The cost of registering a new internet address, and the monthly cost of maintaining one, is about to go up a smidge - reflecting some big changes in the background.
InternetNZ - the non-profit that administers the .nz domain (or local website and email addresses) - is increasing its wholesale fees from $1.25 to $1.50 a month from June 1.
ISPs and others who sell domain names are expected to pass on the increase.
"Falling registrations are threatening our ability to offer the core security and co-ordination services which our market demands. In order to sustainably offer those vital services long term, we have to increase our prices," InternetNZ chief executive Jordan Carter said.
InternetNZ now faces competition from the private .kiwi and, more broadly, from the trend that sees people or companies setting up a page on Facebook rather than creating their own website - putting an end to years of steep growth in registrations.
InternetNZ now knows the real size of the local market, Carter said.
"Since we started it's been all about growth. We can now see how big our market really is and with this change, maintain our organisation at the right size to service that market, as well as delivering on our public good commitments."
Carter described the increase as modest and well overdue.
InternetNZ's most recently published accounts are for the 12 months to March 31, 2018.
They show the non-profit making a surplus of $867,051, up from 2017's $772,358.
Operating revenue - generated almost entirely from wholesale domain fees - increased to $10.7m from the $10.2m reported in 2017. It was topped up by $658,560 in investment activity revenue.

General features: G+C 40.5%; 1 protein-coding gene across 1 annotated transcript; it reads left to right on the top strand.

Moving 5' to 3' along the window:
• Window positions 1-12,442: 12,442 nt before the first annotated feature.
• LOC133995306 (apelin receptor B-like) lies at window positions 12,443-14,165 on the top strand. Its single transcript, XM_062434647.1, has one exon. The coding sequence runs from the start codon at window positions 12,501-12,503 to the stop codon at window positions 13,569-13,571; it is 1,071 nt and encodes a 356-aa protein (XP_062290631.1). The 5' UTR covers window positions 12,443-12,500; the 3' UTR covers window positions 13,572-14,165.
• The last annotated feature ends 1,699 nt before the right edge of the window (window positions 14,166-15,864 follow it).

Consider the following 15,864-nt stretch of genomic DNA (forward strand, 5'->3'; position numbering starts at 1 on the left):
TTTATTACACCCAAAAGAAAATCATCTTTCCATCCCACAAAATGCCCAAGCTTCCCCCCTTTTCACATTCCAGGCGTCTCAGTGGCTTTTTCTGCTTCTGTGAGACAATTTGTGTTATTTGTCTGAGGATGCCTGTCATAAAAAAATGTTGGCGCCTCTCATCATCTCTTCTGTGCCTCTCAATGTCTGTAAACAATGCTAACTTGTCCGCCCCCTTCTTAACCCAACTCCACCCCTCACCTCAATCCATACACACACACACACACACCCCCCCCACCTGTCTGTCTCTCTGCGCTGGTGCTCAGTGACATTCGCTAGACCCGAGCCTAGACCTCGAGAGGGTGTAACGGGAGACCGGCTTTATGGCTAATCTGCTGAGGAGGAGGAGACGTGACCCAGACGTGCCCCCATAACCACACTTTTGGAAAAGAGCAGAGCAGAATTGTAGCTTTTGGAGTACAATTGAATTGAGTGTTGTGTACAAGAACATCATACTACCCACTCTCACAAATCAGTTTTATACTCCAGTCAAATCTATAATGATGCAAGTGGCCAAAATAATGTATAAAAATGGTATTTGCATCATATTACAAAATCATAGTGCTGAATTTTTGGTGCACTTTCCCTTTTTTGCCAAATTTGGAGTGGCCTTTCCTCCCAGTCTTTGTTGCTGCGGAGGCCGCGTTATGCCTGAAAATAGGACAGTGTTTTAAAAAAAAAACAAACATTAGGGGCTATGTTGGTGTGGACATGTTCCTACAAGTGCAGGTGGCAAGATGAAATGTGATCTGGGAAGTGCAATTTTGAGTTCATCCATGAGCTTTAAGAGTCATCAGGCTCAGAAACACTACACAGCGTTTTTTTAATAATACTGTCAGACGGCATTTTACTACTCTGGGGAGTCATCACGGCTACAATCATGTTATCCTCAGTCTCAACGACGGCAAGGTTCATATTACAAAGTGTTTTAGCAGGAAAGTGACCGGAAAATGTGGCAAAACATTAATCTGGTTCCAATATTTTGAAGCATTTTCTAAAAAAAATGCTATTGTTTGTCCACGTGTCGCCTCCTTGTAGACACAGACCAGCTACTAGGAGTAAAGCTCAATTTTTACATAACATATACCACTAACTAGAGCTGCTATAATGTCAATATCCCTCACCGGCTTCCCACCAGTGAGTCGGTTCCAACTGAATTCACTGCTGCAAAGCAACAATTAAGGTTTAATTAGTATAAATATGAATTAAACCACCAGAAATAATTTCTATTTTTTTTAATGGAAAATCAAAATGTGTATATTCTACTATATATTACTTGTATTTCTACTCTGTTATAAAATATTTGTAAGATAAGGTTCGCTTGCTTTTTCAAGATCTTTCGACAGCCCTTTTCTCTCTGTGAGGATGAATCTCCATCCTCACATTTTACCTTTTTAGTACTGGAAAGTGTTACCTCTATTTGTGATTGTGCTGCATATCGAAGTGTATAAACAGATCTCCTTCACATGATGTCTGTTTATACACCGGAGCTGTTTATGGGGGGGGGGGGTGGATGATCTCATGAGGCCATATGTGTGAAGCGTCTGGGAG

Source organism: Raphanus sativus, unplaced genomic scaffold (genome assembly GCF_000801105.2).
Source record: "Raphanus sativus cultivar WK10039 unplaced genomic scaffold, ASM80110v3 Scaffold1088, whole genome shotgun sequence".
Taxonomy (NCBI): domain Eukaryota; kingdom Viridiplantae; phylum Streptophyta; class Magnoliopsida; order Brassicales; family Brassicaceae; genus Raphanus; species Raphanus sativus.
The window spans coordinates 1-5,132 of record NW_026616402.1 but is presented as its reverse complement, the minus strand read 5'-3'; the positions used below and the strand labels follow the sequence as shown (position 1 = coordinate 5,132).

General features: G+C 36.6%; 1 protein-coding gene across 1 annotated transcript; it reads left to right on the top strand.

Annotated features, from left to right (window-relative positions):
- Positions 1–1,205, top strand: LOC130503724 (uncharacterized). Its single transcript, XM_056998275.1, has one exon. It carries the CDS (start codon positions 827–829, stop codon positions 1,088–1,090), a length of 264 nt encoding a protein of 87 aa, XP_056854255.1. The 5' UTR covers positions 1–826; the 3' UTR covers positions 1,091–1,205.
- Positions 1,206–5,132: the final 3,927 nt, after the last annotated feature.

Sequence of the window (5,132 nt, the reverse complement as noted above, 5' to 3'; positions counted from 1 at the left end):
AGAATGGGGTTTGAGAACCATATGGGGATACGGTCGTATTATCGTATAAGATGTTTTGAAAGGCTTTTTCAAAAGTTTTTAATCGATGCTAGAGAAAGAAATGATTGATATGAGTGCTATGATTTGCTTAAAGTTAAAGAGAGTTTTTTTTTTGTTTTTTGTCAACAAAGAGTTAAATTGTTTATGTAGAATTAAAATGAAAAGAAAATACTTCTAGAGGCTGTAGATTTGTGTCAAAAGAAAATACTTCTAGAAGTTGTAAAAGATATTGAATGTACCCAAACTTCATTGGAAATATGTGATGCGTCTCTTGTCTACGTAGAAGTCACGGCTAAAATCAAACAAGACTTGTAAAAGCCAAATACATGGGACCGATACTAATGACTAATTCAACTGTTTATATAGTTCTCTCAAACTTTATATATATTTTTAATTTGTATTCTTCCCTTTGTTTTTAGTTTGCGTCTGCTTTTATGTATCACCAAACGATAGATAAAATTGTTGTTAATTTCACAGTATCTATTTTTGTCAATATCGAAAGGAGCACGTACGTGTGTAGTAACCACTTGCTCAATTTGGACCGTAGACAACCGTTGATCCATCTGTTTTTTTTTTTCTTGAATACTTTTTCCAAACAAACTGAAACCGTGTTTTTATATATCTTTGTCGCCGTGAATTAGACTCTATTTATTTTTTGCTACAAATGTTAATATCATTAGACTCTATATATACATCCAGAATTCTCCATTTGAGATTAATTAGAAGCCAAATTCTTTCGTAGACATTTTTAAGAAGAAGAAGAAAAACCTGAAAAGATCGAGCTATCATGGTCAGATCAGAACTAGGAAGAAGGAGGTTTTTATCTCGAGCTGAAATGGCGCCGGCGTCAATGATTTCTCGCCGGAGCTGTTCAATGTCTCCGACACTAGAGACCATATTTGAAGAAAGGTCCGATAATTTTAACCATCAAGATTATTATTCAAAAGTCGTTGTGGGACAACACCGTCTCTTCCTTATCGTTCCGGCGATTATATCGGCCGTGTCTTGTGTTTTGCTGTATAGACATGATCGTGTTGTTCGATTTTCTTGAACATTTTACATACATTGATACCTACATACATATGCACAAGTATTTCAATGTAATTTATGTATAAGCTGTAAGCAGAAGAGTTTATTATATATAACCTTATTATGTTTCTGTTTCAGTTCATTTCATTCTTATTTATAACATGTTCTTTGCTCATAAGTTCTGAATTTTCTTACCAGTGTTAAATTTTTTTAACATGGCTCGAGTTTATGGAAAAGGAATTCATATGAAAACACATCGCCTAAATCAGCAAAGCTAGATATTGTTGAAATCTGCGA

Expenses, which included advocacy work and community and research grants, increased from $10.0m to $10.5m.
Carter oversaw a restructure in 2018 that saw InternetNZ merge with its NZ Registry Services subsidiary, while the board of the Domain Name Commission or DNC - which among other things referees disputes over web addresses - was slimmed down.
And although it faces apparent falling registration revenue (its 2019 accounts won't be posted until July, a spokeswoman told the Herald), life is getting more complicated for the InternetNZ.
Last year was a complicated one for the non-profit organisation, as it grappled with fallout from the Christchurch shootings.
In April, InternetNZ said it had put "emergency measures" in place that "lock" a local website address with harmful content if need be.
Carter later said although his organisation had the ability to make content inaccessible, he didn't want to play sheriff.
The Government needed to clarify if the Chief Censor, Police or another agency - or combination of agencies - should make a call about which content to block, and when.